post #11 of 15
Quote:
Originally Posted by SkiMangoJazz View Post

As I understand it, bindings don't protect your knees.  They protect your bones.

Am I wrong?

(one binding brand does...)
post #12 of 15
Quote:
Originally Posted by SkiMangoJazz View Post
 

As I understand it, bindings don't protect your knees.  They protect your bones.

 

Am I wrong?

The DIN standard is engineered based on the force necessary to break a tibia. That doesn't mean bindings won't protect your knees--depending on the binding setting and the way you fall. The problems are that it's easier to tear a ligament than to break a tibia and that knees are often injured in falls that put upward force on the toe of the binding and most bindings are not designed to release that way. But if the binding is set low enough and you fall the "right" way then the binding can protect your knee.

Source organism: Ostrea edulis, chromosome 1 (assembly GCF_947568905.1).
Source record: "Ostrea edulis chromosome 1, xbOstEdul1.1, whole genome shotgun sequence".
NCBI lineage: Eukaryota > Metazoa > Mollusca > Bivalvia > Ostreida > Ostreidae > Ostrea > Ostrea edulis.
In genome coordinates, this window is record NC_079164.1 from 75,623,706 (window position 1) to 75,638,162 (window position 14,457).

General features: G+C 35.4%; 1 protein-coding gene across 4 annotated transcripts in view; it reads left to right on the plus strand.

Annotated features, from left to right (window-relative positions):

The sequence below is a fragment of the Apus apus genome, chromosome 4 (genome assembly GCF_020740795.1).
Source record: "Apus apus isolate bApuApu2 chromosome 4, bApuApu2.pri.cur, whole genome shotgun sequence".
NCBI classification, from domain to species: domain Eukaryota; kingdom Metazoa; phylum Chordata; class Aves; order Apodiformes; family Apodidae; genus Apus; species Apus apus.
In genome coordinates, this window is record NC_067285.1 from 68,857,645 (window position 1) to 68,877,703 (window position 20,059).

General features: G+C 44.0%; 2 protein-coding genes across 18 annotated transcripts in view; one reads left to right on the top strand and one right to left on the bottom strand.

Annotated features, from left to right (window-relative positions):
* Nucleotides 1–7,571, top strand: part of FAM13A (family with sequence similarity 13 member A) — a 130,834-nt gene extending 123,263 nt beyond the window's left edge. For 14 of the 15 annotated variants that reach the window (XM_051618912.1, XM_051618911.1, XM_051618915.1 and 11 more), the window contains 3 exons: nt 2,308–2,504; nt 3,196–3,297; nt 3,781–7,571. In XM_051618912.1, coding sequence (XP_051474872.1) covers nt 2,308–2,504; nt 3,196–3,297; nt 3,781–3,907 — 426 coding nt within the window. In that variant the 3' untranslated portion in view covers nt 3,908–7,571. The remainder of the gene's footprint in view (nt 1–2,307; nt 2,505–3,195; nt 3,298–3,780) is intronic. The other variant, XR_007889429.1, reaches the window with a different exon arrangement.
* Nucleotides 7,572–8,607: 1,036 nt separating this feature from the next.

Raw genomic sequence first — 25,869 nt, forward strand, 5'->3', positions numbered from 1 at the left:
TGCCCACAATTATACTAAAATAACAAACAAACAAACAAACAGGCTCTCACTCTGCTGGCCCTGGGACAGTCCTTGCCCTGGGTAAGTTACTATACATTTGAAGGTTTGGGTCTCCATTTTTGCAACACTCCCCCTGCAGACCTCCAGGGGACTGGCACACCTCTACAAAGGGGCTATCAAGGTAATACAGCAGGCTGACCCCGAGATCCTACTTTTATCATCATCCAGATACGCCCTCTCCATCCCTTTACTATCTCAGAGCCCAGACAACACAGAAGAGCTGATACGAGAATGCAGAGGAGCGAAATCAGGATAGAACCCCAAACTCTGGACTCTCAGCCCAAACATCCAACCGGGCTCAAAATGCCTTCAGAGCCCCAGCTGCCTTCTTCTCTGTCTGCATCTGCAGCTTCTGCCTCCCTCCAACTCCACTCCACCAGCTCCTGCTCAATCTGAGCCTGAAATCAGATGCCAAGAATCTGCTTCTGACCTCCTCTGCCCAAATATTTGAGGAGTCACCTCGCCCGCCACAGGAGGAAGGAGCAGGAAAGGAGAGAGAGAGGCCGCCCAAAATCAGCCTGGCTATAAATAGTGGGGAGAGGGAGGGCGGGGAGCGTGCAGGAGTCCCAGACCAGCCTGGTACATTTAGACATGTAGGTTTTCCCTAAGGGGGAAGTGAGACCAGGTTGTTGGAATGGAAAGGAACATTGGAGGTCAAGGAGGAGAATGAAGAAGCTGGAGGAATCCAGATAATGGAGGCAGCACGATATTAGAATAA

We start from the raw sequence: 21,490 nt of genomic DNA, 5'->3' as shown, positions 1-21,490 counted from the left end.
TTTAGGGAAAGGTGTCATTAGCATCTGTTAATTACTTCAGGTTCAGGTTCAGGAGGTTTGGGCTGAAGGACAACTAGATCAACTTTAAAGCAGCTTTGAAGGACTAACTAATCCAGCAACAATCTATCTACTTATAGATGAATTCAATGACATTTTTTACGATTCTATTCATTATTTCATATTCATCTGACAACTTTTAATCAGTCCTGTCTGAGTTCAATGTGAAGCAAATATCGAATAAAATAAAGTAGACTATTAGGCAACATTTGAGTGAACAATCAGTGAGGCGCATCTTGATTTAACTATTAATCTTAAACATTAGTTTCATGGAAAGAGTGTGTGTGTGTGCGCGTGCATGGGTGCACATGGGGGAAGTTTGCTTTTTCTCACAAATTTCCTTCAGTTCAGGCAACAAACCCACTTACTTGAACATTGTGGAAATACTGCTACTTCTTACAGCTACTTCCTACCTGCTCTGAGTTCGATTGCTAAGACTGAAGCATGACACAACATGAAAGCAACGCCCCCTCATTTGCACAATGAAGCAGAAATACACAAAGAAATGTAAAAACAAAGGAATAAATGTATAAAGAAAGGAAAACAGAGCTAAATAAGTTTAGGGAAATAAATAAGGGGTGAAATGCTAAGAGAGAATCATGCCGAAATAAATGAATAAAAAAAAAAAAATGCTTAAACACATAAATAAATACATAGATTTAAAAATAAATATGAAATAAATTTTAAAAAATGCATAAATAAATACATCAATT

post #13 of 15
Quote:
Originally Posted by GordonFreeman View Post
 

To have a technician pull them out with their hands like they normally test rental skis? ;)

I know what you're saying but I have 2 pairs of skis so that's $40 for starters.

Sure it's not going to break the bank but I'd at least like to know how to do this myself...a lot of people seem to, no?

 

No, that is not what you're paying $20 for. You're not talking about rental skis, you're talking about your own skis. When a shop tech hand tests a rental binding, it's because they've just changed the DIN setting, and they're giving it an "eyeball" check to ensure it'll release. What you don't see is that at any reputable mountain, those same skis are regularly tested on a machine that actually measures and quantifies their release force at different DIN settings. That's how they know the binding is working properly. When you have your own skis torque tested, they are putting your skis on that machine, and measuring each release to ensure the binding is popping at the right point. That is not something you can actually quantify with your hands.